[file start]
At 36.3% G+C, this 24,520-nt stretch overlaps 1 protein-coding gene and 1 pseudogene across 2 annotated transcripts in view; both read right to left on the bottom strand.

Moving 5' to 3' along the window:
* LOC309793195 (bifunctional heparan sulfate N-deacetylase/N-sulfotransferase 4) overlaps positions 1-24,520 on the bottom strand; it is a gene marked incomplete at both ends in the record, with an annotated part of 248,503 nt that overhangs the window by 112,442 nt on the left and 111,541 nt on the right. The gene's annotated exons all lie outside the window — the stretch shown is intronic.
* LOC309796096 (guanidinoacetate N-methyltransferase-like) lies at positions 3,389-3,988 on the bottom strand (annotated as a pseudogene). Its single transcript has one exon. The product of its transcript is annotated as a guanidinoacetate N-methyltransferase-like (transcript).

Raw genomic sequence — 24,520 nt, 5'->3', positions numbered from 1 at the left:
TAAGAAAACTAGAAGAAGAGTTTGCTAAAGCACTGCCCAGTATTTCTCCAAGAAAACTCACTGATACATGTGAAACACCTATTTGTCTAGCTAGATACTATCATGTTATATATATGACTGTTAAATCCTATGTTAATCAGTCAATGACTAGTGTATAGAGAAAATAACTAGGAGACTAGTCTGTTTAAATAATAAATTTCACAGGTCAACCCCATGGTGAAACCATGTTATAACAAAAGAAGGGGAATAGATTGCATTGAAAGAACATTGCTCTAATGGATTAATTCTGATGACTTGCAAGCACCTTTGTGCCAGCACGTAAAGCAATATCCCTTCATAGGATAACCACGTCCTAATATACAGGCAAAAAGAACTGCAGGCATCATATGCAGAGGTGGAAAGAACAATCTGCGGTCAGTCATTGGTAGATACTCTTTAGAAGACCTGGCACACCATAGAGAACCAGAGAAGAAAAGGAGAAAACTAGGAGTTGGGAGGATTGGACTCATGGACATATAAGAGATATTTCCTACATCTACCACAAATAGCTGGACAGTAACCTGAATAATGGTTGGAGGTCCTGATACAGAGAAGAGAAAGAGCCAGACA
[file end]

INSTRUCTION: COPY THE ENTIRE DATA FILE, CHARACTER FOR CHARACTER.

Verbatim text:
At 36.3% G+C, this 24,520-nt stretch overlaps 1 protein-coding gene and 1 pseudogene across 2 annotated transcripts in view; both read right to left on the bottom strand.

Moving 5' to 3' along the window:
* LOC309793195 (bifunctional heparan sulfate N-deacetylase/N-sulfotransferase 4) overlaps positions 1-24,520 on the bottom strand; it is a gene marked incomplete at both ends in the record, with an annotated part of 248,503 nt that overhangs the window by 112,442 nt on the left and 111,541 nt on the right. The gene's annotated exons all lie outside the window — the stretch shown is intronic.
* LOC309796096 (guanidinoacetate N-methyltransferase-like) lies at positions 3,389-3,988 on the bottom strand (annotated as a pseudogene). Its single transcript has one exon. The product of its transcript is annotated as a guanidinoacetate N-methyltransferase-like (transcript).

Raw genomic sequence — 24,520 nt, 5'->3', positions numbered from 1 at the left:
TAAGAAAACTAGAAGAAGAGTTTGCTAAAGCACTGCCCAGTATTTCTCCAAGAAAACTCACTGATACATGTGAAACACCTATTTGTCTAGCTAGATACTATCATGTTATATATATGACTGTTAAATCCTATGTTAATCAGTCAATGACTAGTGTATAGAGAAAATAACTAGGAGACTAGTCTGTTTAAATAATAAATTTCACAGGTCAACCCCATGGTGAAACCATGTTATAACAAAAGAAGGGGAATAGATTGCATTGAAAGAACATTGCTCTAATGGATTAATTCTGATGACTTGCAAGCACCTTTGTGCCAGCACGTAAAGCAATATCCCTTCATAGGATAACCACGTCCTAATATACAGGCAAAAAGAACTGCAGGCATCATATGCAGAGGTGGAAAGAACAATCTGCGGTCAGTCATTGGTAGATACTCTTTAGAAGACCTGGCACACCATAGAGAACCAGAGAAGAAAAGGAGAAAACTAGGAGTTGGGAGGATTGGACTCATGGACATATAAGAGATATTTCCTACATCTACCACAAATAGCTGGACAGTAACCTGAATAATGGTTGGAGGTCCTGATACAGAGAAGAGAAAGAGCCAGACA